1. Show your personality!

This is your life story, so make sure it shows who you are. Feel free to include humor when appropriate. Throw in your favorite saying. Your writing style can be very poetic, or more conversational. Let your writing style reflect your character and personality.

  1. Find your inspiration.

Accept that writer’s block is normal. Sometimes we sit down to write, and our mind becomes as blank as the paper at which we are staring. Find your writing inspiration and look to it when you are stumped. Think about your favorite book, a memoir you have read, a conversation you had in the past, or the dream you had while sleeping last night. Reread what you have already written. Looking through old photographs can trigger many memories and many stories. (More about writing about photographs in our next blog post.) Take a moment to clear your mind and hit reset. Go for a walk or close your eyes for a few minutes. From where one draws inspiration is different for everyone.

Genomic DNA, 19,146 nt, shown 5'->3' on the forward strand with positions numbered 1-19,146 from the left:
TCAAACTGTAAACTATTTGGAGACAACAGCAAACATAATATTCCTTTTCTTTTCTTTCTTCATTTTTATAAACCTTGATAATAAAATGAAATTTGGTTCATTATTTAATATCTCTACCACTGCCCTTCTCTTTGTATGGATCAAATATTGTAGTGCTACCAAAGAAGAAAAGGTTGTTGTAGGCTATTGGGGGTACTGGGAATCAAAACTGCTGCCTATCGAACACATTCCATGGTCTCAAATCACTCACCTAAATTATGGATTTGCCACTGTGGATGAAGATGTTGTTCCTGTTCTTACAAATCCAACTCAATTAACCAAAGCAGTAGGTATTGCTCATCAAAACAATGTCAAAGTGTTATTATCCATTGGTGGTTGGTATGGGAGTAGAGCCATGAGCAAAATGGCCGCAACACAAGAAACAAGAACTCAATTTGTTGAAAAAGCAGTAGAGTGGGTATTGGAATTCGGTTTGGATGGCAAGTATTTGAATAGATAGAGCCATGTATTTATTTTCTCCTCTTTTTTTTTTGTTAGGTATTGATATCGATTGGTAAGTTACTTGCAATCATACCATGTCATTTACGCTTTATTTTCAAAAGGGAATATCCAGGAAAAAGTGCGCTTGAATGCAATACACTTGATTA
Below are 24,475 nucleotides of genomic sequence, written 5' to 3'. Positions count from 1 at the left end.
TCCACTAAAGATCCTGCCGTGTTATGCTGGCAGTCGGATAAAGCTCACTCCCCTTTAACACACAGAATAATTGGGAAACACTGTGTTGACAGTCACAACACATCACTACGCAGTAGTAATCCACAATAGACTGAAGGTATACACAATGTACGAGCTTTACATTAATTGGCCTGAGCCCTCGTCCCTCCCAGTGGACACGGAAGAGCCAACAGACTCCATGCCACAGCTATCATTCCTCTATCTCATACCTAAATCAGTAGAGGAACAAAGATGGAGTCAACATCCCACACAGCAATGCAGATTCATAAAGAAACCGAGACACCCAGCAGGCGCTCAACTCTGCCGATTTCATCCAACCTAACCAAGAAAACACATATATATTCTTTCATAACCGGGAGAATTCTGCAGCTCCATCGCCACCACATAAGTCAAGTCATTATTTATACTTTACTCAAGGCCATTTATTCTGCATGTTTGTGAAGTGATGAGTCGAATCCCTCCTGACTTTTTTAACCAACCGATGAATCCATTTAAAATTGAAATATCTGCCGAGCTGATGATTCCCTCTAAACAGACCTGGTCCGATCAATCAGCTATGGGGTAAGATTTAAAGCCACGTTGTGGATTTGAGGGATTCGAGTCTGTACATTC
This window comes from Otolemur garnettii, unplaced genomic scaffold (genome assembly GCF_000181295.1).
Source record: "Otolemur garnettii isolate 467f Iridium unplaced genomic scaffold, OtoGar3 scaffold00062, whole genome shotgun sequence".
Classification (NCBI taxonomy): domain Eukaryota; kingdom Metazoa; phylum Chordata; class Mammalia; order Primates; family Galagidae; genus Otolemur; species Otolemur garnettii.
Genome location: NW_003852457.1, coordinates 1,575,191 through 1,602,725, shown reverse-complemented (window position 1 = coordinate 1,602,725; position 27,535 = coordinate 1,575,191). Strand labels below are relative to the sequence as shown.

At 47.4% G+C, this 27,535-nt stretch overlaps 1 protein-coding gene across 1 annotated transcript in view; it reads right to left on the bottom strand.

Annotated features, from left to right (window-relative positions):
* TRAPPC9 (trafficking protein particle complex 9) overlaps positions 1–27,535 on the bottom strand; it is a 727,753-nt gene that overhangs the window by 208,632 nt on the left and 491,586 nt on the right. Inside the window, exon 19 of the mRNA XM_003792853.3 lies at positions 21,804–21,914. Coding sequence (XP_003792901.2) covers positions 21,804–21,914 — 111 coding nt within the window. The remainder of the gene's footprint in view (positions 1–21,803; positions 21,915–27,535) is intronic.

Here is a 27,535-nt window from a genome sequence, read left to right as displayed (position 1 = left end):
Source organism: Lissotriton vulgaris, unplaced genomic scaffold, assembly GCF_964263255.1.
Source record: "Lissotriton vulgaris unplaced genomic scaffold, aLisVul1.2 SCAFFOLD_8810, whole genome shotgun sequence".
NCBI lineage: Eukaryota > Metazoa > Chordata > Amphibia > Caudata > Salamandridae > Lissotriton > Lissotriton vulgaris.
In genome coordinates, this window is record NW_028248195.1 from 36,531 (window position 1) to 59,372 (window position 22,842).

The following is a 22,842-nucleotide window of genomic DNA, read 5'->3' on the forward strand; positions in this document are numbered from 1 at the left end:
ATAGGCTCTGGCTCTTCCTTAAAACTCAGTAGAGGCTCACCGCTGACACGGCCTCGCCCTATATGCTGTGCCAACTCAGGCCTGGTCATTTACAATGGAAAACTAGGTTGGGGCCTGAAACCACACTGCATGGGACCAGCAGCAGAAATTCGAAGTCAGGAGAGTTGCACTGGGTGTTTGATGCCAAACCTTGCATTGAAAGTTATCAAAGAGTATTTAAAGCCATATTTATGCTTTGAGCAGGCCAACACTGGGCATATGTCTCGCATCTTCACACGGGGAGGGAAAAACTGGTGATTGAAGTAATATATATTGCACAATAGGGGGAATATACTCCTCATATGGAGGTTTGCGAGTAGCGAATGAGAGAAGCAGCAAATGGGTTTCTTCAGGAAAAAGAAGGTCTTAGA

1. Be fearless.

Do not be afraid to look inside yourself. Write about all that is good as well as all that causes you pain. When you feel exposed and uncomfortable and find yourself outside your comfort zone is when true reflection, self-discovery, and brilliance takes hold.

“We write to taste life twice, in the moment and in retrospect.” — Anaïs Nin

The writing process is different for everyone, and sooner or later you will find what works best for you. The tips above will send you in the right direction. Writing your life story can be an uplifting and wonderful experience, and is one that everyone should experience. Best of luck and happy writing!

Need inspiration? Check out these 100 Prompts for Writing About Yourself.



The Story Of Life (TSOLife) is revolutionizing how we record stories and present our legacy to future generations. We empower you to document your own history through our TSOLife web platform, allowing you to be remembered the way you want to be remembered. On TSOLife’s beautifully simple and integrative platform, stories, videos, photos, and memories can be securely preserved. Start writing tomorrow’s history today.

Get Started  Try it FREE for 30 Days